Watch two lovers gaze into each other’s eyes and you can just about see the hearts and flowers fluttering around their heads like Cinderella’s birds. You might even hear the crescendo of tender music and the whisper of such pithy statements as, “You had me at ‘Hello’,” or “When you realize you want to spend the rest of your life with somebody, you want the rest of your life to start as soon as possible.”

When lovers look starry-eyed they’re not usually in the midst of managing financial relationship expectations. You don’t anticipate hearing one of them say, “What’s your credit score?”, or “I’d like to see your total debt balance sheet, please.” Yet, according to research recently published by NerdWallet, if you want to be on the financial safe side those two questions should precede any “You complete me” mushy moment.

In a survey of a little over 2,000 adults the number of men (yes, they’re the bigger culprit) capped women 42% versus 29% when it comes to bringing (an average of $4,100) credit card debt into a relationship. In fact, credit card debt led the deficit category at 35% beating out car loans (25%), mortgage debt (23%) and student loans (15%). Millennials (defined as 18 to 24) are the biggest debtors at 45%, with the numbers steadily falling for other age groups to 22% for the over 65 set.

Interestingly, only 25% of survey participants reported a partner’s financial debt as a problem in the relationship. How comfortable are you with your (potential) partner’s financial status? Before your next Rhett and Scarlett or Bogey and Becall moment consider these precautions for making sure your potential mate is a good financial match.

Assess compatibility:

While you don’t have to find your financial mirror image writer, Laura Shin, suggests being awake and aware. Quoting money as the leading cause of fights (and predictor for divorce) among couples, Shin suggests a proactive approach to learning each other, including recognizing your own and your partner’s financial habits, behaviors and patterns (including the red flags), and daring to explore money—and the questions it begs—as part of the topics you discuss as a couple.

Notice warning signs:

While love and the desire for it can cloud your judgment the objective harbingers of financial fiasco remain plenty visible—if you’re willing to see them. Co-founder of, Holly Johnson, advises honestly acknowledging as potential problems the following characteristics in any potential mate: living paycheck to paycheck, frequently unemployment, lack of concern for debt and credit problems, lack of retirement planning and unchecked generosity.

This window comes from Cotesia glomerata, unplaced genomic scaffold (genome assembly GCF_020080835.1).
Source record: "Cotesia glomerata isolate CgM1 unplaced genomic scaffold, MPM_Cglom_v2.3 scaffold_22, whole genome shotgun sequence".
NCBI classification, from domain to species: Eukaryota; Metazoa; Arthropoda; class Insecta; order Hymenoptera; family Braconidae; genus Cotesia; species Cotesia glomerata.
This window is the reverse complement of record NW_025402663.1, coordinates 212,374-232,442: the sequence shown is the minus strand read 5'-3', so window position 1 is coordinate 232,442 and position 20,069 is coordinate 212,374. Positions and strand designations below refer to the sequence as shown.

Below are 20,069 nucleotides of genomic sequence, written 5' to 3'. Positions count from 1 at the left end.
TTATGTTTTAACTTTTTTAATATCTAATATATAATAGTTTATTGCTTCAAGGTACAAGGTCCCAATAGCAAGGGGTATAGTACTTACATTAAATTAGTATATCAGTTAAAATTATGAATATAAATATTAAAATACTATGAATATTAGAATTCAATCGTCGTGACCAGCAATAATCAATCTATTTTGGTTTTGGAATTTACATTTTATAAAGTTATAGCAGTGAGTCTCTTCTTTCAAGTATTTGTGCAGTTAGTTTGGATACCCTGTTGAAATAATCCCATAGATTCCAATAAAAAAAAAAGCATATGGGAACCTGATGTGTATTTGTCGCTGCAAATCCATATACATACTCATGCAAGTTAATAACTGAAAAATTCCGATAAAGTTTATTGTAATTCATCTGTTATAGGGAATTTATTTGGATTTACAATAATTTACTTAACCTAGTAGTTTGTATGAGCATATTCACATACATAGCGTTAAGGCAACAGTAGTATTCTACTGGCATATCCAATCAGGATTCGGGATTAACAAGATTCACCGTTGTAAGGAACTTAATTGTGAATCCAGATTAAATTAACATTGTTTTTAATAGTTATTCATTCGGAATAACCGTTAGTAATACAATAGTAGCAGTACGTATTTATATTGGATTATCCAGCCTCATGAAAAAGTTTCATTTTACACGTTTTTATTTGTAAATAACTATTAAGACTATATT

Take action:

Identifying problems doesn’t have to mean the end of love. Rather, discovering what’s in your partner’s wallet can open the door to a new corridor of romance: managing issues together. Former Chief Content Editor at, Carrie Sloan pairs being aware of problems with specific actions. For every red flag Sloan offers ideas that range from practicing compassion (understanding that anyone can lose a job or get in debt) to proactive connection (being frank in your financial discussions, including outlining expectations for honesty, behavior and funds management).

As uncomfortable as probing questions might be, taking a peek behind your partner’s financial curtain and deliberately managing financial relationship expectations together can pave the way to a stronger and more lasting relationship. Researchers at North Carolina State University recently found that three strategies helped couples manage financial uncertainty: reducing uncertainty, maintaining it, or adapting to it. In addition, couples employed “strategic communication,” specifically designing non-confrontational discussions to address subjects of spending and financial planning, and “communal coping,” a process by which partners perceive financial uncertainty as a joint problem to be approached through a united front.

In an official statement about the study she conducted Lynsey Romo, an assistant professor of communication at North Carolina State University explains, “The biggest takeaway here is that there are things people can do to help deal with financial uncertainty. Seeking out information, talking about money with your partner, working as a team, and becoming financially literate can reduce uncertainty—and the related stress that uncertainty can cause in a relationship.”

Facing issues and overcoming them together strengthens bonds, deepens connection, and can solidify love. What might initially look like a deal-breaker (a negative financial footprint) can actually become a process that speeds up the road to romance. With happiness as the possible outcome of managing financial relationship expectations the question, “What’s in your wallet?” could become more than a banking slogan; it could be your own personal mating call.

Click here to see Rose’s tips for healthy and happy relationships

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